Intel Core 2 Duo
The Intel Core 2 Duo processor was developed to meet the insatiable demand for increased performance from PC users running multiple intense software applications simultaneously. In the office, PC usage has changed from data entry and word processing to e-Commerce, online collaboration, and an ever-increasing need for continual security and virus protection. The Core 2 Duo series represents the high-end of LGA775 dual core performance. Core2 Duo LGA775 chips were faster than predecesors even though many had reduced clock rates. Intel achieved this by investing heavily in a new architecture with better speed and less power use, all at lower clock rates. If you have an LGA775 based P4 or Celeron and were interested in going to a dual core, this is the CPU class you'd choose.
Intel Pentium D Processors
The Intel Pentium D processor was one of Intel's first attempts at consumer dual core chips. These processors delivered new levels of performance that, when using the right software, end-users could greatly take advantage of. A Pentium D could best be described as "like having two traditional Pentiums in one". But that is a slight exaggeration as even though there were two functioning cores, not all software applications could fully utilize those (especially games). The Intel pentium d really made the PCI Express interface a standard in video/expansion and created very strong buzz around the movement toward making all CPUs multi-core.
Intel Pentium 4
Intel released Pentium 4 processors for the LGA775 platform long after they had already been out and selling for the Socket 478 generation. The Pentium 4 lga775 CPU line was revolutionary at the time, but by today's standards would be considered fairly basic. These were all single core CPUs that definitely could pack a punch - with clock rates moving into the 3GHz+ ranges. Intel Pentium 4 LGA775 processors carried the previous generations of processors into the modern age with the LGA layout. These chips are still commonly used worldwide in applications where single core, 32-bit processors are all that can be utilized.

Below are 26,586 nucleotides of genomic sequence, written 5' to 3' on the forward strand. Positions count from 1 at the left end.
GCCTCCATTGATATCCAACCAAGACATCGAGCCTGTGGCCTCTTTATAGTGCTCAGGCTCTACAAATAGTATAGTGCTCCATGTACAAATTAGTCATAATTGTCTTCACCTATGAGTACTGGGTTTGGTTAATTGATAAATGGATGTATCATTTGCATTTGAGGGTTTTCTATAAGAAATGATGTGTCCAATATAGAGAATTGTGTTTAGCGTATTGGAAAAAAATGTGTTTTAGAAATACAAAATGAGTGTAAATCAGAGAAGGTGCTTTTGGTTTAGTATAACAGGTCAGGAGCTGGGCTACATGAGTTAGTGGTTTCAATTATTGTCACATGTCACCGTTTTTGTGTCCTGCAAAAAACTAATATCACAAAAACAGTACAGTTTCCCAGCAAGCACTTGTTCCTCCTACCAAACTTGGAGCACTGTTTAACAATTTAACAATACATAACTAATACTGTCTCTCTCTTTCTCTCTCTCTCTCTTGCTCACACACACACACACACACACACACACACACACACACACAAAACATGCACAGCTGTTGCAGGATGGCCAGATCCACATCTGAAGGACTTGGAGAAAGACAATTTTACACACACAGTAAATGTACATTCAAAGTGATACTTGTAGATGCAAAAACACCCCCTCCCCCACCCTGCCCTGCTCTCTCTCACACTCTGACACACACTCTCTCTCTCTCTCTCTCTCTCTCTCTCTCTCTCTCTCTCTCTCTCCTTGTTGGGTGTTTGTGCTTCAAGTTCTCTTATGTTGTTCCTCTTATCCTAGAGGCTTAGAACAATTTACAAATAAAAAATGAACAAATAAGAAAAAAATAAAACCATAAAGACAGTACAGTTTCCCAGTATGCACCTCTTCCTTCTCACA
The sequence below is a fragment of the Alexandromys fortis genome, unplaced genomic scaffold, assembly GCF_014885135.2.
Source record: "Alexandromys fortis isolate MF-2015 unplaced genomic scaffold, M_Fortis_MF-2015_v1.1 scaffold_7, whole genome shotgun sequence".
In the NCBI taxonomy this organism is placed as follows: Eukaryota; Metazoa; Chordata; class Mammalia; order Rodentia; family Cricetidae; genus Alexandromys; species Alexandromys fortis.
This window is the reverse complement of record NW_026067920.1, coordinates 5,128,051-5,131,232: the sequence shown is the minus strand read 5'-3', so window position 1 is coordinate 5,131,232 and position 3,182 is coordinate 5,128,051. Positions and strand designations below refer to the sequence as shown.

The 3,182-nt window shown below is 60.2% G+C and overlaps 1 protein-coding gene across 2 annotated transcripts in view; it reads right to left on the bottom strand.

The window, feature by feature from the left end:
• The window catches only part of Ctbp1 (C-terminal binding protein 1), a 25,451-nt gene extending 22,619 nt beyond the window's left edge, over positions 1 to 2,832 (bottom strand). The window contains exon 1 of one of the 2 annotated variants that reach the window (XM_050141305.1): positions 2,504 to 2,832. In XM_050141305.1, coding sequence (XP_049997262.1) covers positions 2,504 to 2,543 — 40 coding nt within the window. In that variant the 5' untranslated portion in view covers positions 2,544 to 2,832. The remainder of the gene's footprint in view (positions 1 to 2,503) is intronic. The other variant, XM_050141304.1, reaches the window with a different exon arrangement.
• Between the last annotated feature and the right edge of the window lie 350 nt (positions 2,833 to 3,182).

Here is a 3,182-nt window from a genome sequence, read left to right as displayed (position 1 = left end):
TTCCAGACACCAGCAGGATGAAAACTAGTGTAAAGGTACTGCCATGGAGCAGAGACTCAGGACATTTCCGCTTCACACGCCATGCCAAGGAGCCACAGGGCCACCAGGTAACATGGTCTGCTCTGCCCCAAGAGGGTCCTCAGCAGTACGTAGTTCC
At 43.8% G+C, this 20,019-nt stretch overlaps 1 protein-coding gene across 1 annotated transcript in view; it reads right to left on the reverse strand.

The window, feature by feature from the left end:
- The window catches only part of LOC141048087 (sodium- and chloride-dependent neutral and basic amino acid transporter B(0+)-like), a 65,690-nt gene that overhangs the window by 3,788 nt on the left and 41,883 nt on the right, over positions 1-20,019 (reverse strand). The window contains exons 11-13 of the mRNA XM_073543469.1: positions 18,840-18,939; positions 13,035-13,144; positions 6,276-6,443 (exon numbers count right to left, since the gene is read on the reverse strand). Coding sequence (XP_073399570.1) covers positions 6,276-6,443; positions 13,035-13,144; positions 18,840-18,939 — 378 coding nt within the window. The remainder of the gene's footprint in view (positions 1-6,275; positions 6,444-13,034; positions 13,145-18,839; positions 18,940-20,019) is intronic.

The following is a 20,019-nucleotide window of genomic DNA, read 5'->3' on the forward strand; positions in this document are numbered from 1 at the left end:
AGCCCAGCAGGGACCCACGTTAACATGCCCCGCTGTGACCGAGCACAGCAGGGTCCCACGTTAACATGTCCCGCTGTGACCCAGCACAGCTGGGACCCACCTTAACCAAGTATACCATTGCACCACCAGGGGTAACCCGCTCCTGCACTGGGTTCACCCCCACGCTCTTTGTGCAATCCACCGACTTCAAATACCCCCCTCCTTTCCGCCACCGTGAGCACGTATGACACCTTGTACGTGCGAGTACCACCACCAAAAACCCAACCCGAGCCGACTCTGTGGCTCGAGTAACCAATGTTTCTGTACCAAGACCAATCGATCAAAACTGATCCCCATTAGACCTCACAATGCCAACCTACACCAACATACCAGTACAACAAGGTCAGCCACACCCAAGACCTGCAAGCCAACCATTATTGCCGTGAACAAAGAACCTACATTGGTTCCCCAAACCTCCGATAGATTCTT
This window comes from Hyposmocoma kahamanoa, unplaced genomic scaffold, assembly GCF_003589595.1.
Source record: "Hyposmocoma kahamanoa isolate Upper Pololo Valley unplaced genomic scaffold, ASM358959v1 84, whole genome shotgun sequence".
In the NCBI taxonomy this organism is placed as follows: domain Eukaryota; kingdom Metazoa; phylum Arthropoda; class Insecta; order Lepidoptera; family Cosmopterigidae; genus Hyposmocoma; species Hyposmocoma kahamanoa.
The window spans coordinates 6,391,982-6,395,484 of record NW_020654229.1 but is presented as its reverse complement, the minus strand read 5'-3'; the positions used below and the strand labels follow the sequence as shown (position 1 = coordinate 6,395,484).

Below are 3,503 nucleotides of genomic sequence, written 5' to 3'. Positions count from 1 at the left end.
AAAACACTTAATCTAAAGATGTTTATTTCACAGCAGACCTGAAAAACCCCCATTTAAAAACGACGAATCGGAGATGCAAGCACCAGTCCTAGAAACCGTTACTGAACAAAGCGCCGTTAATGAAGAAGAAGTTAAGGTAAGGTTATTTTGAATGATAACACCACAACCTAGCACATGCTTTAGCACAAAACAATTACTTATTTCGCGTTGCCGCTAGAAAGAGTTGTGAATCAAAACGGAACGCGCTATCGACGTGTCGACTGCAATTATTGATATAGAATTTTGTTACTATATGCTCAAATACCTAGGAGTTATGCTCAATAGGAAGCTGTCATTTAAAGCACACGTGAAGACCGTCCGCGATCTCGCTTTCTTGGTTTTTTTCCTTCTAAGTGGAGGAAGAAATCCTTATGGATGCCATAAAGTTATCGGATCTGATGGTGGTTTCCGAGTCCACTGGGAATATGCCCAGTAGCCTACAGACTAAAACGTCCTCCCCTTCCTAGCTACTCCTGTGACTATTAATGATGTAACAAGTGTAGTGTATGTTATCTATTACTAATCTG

Intel Celeron D LGA775
The Intel Celeron D is the name for Intel's budget LGA775 desktop processor lineup on the LGA775 platform. Most Celeron D releases were single core, with a few Dual Core models also manufactured. The Celeron D launched for both 775 and S478, but this would really make its mark as the budget line throughout the LGA775 generation.
Intel's Celeron lineup for LGA775 processors represented their lowest cost (and also slowest) processor line. This lineup was replaced by faster and more advanced Celeron D chips after Intel overhauled them. The Celeron series was much more popular in the early days of LGA, however, in recent years more users have turned to power performance PC's over the old budget releases.
Should I get an LGA 775 processor?
We do not recommend getting this line of processors if you are building a new system from scratch. However, if you already have an existing LGA 775 based system, and you are planning to upgrade your CPU then getting one of these is a good idea. Which model should I get?
We offer different choices depending on what you need.
- Celeron. The cheapest option if you only use the PC for basic daily tasks like document editing and web browsing.
- Celeron D. Offers more performance if the Celeron is not enough.
- Pentium. Go for the Pentium variants if you wish to do some casual gaming.
- Core 2 Duo/Quad. These offer the best performance you can get from this line of CPU. Can handle most tasks you throw at it and is great for multitasking and running heavy, resource-intensive applications.